I wanted to keep this Presto Pasta dish to the point and make it quickly. Surprisingly the preparation didn’t take all that long at all. Using a food processor everything, except the dishes, was a breeze.

The recipe’s got it’s layers, but it really did only take about 30 minutes to prepare.

FRESH BEET PASTA

1 Red Beet, Medium Peeled
1/3 Cup Hot Water
3/4 Cup Unbleached, All Purpose Flour
1/4 Cup Semolina Flour
1 Tablespoon Olive Oil
1/2 teaspoon Salt

Peel and roast or boil the beet. Add it to a blender or a food processor along with the hot water.
Purée the beet an strain, reserving the hot liquid.
To the bowl of a food processor, add the flours and the salt.
With the feeder tube open and the motor running, add the oil and the hot water.
Stop the food processor when the dough comes together to form a ball.
If the dough doesn’t come into a ball quickly, you may need to add very small amounts of water, 1/2 teaspoon, at a time until it does.
Remove the ball of dough. It should be moist and pliable but not sticky. Cut it into quarters and cover.
Using a pasta maker or a rolling pin on a lightly floured surface, roll each quarter as thinly as possible.
Trim into long workable strips or leave whole.
Bring a large pot of lightly salted water to a boil and drop the pasta sheets in for about 1 -2 minutes. Drain and lay flat until ready to use.

TOFU RICOTTA

1 Package Firm Tofu
1 teaspoon Salt
1/2 teaspoon thyme, dried
1/2 teaspoon Onion Powder
1 Tablespoon Nutritional Yeast Flakes, optional
2 Cloves Garlic or 1 teaspoon, minced
Small Sprig of Oregano (about 8-10 leaves), finely chopped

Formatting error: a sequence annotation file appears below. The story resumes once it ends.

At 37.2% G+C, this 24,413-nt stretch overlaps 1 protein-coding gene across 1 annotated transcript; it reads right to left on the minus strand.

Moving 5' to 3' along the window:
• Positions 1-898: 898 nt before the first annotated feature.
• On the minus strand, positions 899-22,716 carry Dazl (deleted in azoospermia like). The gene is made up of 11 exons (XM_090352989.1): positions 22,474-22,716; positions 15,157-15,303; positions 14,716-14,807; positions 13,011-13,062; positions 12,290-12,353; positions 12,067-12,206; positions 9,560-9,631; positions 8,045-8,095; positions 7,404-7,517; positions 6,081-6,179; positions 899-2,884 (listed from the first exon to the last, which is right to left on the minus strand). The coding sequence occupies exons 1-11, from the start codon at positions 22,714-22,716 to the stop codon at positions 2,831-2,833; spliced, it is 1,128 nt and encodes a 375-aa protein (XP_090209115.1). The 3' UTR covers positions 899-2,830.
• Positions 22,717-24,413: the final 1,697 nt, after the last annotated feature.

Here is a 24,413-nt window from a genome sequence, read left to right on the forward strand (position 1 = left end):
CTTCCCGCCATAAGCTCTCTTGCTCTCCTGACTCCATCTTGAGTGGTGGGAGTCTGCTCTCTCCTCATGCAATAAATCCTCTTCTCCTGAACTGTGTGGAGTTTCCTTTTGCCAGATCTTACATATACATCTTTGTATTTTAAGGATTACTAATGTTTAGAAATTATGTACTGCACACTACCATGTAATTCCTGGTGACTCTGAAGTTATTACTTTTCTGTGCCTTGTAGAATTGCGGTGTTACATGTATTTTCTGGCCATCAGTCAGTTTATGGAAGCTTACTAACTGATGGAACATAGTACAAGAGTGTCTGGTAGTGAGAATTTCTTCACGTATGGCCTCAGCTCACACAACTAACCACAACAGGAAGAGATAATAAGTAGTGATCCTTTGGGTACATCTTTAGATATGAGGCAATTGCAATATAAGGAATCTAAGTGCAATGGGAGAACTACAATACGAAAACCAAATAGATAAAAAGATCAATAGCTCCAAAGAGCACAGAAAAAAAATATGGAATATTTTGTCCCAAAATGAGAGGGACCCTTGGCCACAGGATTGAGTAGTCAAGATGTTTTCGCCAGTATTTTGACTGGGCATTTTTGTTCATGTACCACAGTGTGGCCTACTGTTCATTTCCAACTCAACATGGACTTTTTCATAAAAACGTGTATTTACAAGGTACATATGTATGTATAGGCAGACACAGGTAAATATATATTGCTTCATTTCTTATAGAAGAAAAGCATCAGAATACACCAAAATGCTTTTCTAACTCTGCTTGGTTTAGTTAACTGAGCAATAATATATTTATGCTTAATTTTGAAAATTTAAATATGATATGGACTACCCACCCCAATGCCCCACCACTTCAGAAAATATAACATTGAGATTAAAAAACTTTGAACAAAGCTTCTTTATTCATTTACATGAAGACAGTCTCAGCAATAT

4 – 5 Tablespoons Extra Virgin Olive Oil
A good grinding of black pepper

Place the tofu into the bowl of a food processor. Pulse to mash the tofu until it is small and evenly crumbled. To it, add the nutritional yeast, garlic, oregano salt and pepper.
Drizzle over the olive oil making the mixture come and hold together when held or pressed with a fork.
Taste and adjust seasoning, if necessary.

BÉCHAMEL SAUCE

2 Tablespoons Margarine
3 Tablespoons Unbleached All Purpose Flour
2 Cups Soy Milk
1/2 teaspoon Salt
1/2 teaspoon Garlic Powder
Pinch of nutmeg
1/4 teaspoon Fresh Black Pepper

In a large saucepan, melt the margarine on a medium heat. Add the flour, stirring well to incorporate and cook.
Once slightly paste like and golden, remove from the heat and whisk in the soy milk.
Return and reduce heat to low. Add the salt, pepper and garlic, stirring occasionally to incorporate and thicken the sauce.
Adjust seasoning as necessary and remove from the heat. Set aside.

SAUTÉED SPINACH AND BEET GREENS

1 Tablespoon Olive Oil
1/2 White Onion, finely diced
2 Cloves Garlic, minced
1 Bunch Beet Greens
4 Cups Baby Spinach leaves, packed
Salt and pepper to taste

Wash and trim only the brightest and crispest stems from your bunch of beets; chop into 1/2″ lengths.
Heat the oil over a medium high heat in a large sautée pan.
Add the onion and garlic, cook until soft and transparent.
Add the trimmed beet greens, cooking until tender, about 3 – 5 minutes.
Rinse and add the spinach leave; tossing occasionally until bright and wilted.
Remove from heat and set aside.

ASSEMBLY

Preheat the oven to 350ºF.
Spoon a thin coating of the béchamel over the bottom of a shallow baking dish.
Add one layer of the pasta and top with an even layer of the tofu ricotta.
Add another layer of the pasta, topping it with another thin layer of the béchamel, followed by the spinach and beet greens mixture.
Cover everything with a thin layer of the remaining pasta and top with what is left of the béchamel.
Thinly sprinkle over nutritional yeast flakes, if desired and bake for about 30 minutes or until the top has evenly browned.